Gimatic Gripper Fingers and Grippers: End of Arm Tooling Solutions Specialised for the Plastic IndustryAugust 27th, 2019
Let’s be frank, the ultimate objective of an End-of-Arm tooling designer is to create a gripping mechanism that’s at least as dexterous as a human hand. That’s a lofty goal, one that’s already helping the metal manufacturing industry. But not so fast, metal elements are rapidly being replaced by softer plastics. Let’s hope there’s an equally nimble range of EOAT tools keeping these ductile items safe.
Eliminating Ham-Fisted Parts Clamping
Let’s see, what happens when a soft rubber component is mishandled by a machine? It’s squished between hard gripping fingers. All right, there’s a chance that the pliable plastic will regain its normal outlines. For some plastics, though, there’s no way of guaranteeing this bounce-back effect. A mark is left in the plastic part, or maybe it’s deformed in some wholly unacceptable fashion. Either way, it ends up cast aside. Consequently, a production line’s quality assurance program suffers.
Introducing Gimatic Gripper Fingers
Energy-blind, ordinary grippers clamp down hard. As more pneumatic power enters their input ports, that clamping force grows proportionally. That’s a mechanism that might work on hardened metal parts, but it cannot be used on a plastics production line. And just as a by-the-way, even metal parts shouldn’t be subjected to this approach, not when a gripper finger could damage a special metallic coating. Anyway, for the plastics industry, at any rate, Gimatic gripper fingers are the logical solution. Using Gimatic gripper range as today’s baseline model, these end of arm tools incorporate several sensory inputs. They deliver just the right amount of gripping force, which will handle a soft plastic part without causing any damage.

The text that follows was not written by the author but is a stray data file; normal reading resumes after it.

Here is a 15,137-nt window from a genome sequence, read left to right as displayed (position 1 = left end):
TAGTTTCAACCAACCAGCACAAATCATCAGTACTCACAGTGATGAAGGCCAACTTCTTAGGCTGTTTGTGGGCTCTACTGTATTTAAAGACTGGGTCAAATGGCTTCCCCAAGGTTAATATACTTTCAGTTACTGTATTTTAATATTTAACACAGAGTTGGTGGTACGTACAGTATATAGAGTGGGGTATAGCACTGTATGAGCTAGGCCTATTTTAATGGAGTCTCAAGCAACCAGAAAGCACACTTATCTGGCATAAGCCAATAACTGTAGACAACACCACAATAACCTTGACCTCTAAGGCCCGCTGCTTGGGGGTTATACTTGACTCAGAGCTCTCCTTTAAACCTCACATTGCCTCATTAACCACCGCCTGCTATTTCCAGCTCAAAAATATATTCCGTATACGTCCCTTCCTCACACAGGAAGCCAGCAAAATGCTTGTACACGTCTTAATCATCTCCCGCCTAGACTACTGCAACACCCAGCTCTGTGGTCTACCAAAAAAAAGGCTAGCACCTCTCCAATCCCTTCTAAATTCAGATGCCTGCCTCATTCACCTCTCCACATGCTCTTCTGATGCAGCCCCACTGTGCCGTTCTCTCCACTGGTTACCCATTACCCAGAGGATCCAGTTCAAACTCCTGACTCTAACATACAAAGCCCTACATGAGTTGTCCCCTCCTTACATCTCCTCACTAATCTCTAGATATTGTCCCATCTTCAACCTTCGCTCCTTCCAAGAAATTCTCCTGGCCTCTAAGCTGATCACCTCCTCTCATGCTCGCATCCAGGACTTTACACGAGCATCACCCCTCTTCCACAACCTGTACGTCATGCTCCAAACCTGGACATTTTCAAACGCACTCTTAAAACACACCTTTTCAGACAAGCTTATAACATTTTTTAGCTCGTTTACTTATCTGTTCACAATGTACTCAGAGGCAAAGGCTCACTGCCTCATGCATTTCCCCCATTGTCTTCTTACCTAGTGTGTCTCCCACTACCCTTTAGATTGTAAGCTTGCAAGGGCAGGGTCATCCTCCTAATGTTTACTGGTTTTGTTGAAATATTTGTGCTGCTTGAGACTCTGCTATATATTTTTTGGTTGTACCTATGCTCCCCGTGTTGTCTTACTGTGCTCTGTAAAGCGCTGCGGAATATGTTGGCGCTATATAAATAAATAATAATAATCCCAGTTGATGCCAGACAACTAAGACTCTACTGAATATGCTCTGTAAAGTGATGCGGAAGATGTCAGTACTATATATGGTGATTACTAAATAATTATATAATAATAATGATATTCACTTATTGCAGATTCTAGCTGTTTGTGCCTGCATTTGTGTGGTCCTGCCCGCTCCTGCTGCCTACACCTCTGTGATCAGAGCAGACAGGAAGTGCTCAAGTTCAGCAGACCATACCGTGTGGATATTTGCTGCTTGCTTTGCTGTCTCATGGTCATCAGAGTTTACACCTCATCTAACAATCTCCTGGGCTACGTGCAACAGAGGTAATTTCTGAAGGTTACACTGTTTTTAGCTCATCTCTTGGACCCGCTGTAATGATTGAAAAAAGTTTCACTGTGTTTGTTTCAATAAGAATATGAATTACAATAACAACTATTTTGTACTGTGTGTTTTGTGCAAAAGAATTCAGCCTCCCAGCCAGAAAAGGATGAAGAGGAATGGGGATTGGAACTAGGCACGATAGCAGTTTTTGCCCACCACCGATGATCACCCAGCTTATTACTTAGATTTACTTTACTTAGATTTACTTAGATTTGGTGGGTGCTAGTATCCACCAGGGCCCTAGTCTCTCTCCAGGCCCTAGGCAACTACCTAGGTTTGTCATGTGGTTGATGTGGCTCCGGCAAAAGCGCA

Laden With Fingertip-Control Features
There are two pneumatic pistons built into each Gimatic gripper. Backed by two independent sensory circuits, the LED mounted controller can detect an empty finger or one that’s lightly clamping a soft rubber component. Moreover, those sensors are solid-state devices, not mechanical levers and springs. That feature makes them more reliable and more load-capable, which means they can securely grip larger plastic parts, not just the smaller bits and bobs that one would expect. After all, no metal product is immune to the plastics-substituting measures that are currently transforming every industrial domain.
That latter statement is true enough. Sheet plastics are replacing sheet metals on automobiles. Tough engineering plastics are even penetrating the structural supports market. As such, these materials need to be handled quickly but delicately. Gimatic gripper fingers ideally suit this kind of work. They’re tough but self-aware, all thanks to a sensor-equipped anodised clamping mechanism, which is available in a number of subtly different configurations. From different degrees of angular contact to many alternative sizing options, these end-of-arm tools are designed to match a vast range of challenging applications.
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